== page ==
March 11, 2021
I am hearing from many of you who are unhappy about the timeline for early registration. What I am hearing is that you are not ready to be thinking about next semester's classes, especially given the stresses of the pandemic. I am also hearing pleas to postpone this process until the summer, when the demands of the semester are behind you. I am even hearing questions asking if Yale College is eliminating the shopping period. I hear you.
Let me first reassure you that the shopping period isn't going anywhere: at the start of next semester, you will be able to try out classes just as you are now, adding and dropping any or all of them as you learn more about them. The shopping period, officially known as the course selection period, is more than just a convenience; it's an important part of Yale College’s liberal arts curriculum, which is designed to encourage exploration and experimentation. You can count on being able, and even expected, to look for and discover new classes at the start of every semester.
The idea behind early registration is to give you a head start with that exploration, not to curtail it, and to reduce stress, not to add to it. Students have long described the shopping period as stressful, uncertain, and frustrating because the inevitable, compressed timeline does not give them enough time to consider so many courses, and because it does not give faculty enough time to let students know if they can accommodate them when enrollment is limited. Compounding all this is the difficulty to add sections for courses that see unexpectedly strong interest. Early registration makes it possible to add capacity to meet preliminary demand, and to give you a good sense now about availability next semester.
I know that you recognize these benefits of early registration, even if you would rather not deal with it so far ahead of time when you have many other academic obligations. While next semester may seem like a long way off, this is traditionally the time for advisers and students to be discussing tentative ideas for it, ideally in the context of this semester as well as previous ones. Spring term, for example, is the time when sophomores submit course plans for their majors, and juniors start thinking about their capstone projects. If you are feeling that you need guidance and support as you think about the fall semester while managing this one, remember that your advisers are here specifically for that purpose and are standing by to help you. They are also available to you throughout the semester, when most of them are not during the summer. I hope you will turn to them as you brainstorm for the fall.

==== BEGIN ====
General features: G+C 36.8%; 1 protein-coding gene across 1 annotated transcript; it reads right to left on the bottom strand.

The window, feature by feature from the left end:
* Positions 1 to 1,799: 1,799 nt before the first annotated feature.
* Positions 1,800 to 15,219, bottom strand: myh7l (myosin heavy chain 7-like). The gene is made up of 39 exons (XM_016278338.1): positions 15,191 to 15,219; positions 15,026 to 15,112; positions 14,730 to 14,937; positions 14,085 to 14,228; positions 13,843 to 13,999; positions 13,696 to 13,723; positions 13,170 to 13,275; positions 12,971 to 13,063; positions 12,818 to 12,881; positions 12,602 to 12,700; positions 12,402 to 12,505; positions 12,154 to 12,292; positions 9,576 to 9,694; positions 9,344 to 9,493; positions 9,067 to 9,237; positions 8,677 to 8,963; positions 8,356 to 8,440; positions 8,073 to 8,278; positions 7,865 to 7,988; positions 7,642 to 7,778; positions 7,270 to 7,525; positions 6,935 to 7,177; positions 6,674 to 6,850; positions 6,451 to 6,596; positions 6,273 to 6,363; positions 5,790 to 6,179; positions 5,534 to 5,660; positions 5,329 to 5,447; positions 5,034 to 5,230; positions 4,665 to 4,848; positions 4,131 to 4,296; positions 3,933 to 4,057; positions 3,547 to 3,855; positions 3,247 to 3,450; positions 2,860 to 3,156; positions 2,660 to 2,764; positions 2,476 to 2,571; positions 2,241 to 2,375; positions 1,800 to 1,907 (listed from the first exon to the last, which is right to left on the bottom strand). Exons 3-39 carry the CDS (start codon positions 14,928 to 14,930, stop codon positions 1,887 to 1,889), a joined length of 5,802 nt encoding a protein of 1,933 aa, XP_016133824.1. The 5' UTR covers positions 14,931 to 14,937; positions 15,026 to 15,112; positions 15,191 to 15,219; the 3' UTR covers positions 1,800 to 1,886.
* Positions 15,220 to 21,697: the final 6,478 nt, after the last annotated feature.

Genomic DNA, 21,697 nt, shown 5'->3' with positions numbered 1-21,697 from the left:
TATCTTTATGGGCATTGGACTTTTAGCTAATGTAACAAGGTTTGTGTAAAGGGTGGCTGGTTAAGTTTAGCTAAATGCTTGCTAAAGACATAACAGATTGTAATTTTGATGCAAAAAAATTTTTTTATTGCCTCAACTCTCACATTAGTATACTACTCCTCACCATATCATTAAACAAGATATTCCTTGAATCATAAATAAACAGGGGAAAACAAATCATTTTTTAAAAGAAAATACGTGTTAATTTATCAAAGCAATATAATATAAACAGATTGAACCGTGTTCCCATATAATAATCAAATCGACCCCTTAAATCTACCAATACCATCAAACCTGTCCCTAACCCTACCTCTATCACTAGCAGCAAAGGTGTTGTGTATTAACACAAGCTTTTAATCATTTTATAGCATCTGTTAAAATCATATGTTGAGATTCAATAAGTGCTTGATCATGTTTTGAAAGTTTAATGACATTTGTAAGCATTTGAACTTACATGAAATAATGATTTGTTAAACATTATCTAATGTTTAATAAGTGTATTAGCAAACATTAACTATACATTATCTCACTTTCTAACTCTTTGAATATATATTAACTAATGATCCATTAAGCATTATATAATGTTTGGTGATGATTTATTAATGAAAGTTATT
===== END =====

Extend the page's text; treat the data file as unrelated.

Let me also reassure you that you will not have to make any important decisions while you are preparing for final examinations in May; the early registration period continues long past the end of the semester, when you will have finished your exams and final assignments, and lets you and your instructors start the summer knowing that you can relax during the recess, confident in the knowledge that you will be able to make changes at the start of the fall, and with the benefit of having a lot of preliminary information to work with. I am grateful for the thoughtful suggestions and input from students on the various groups involved in planning for early registration; those suggestions lengthened the amount of time for you to make early decisions.
Finally, and apart from early registration, I recognize the extraordinary stresses you are managing, not only academic ones. This is a year that has put demands on you as no other year in recent history has put on Yale College students. It is also a year to remember everyone who is here to help you, not only your academic advisers. There's no denying that this is a year of challenge, but it is also a year of drawing on your many resources. Heads, deans, cultural center directors, chaplains, coaches, mentors, and counselors are here for you, just as your advisers are. Please turn to them as you focus on this semester and the one ahead.
With best wishes,
Marvin M. Chun
Dean of Yale College
Richard M. Colgate Professor of Psychology; Neuroscience; Cognitive Science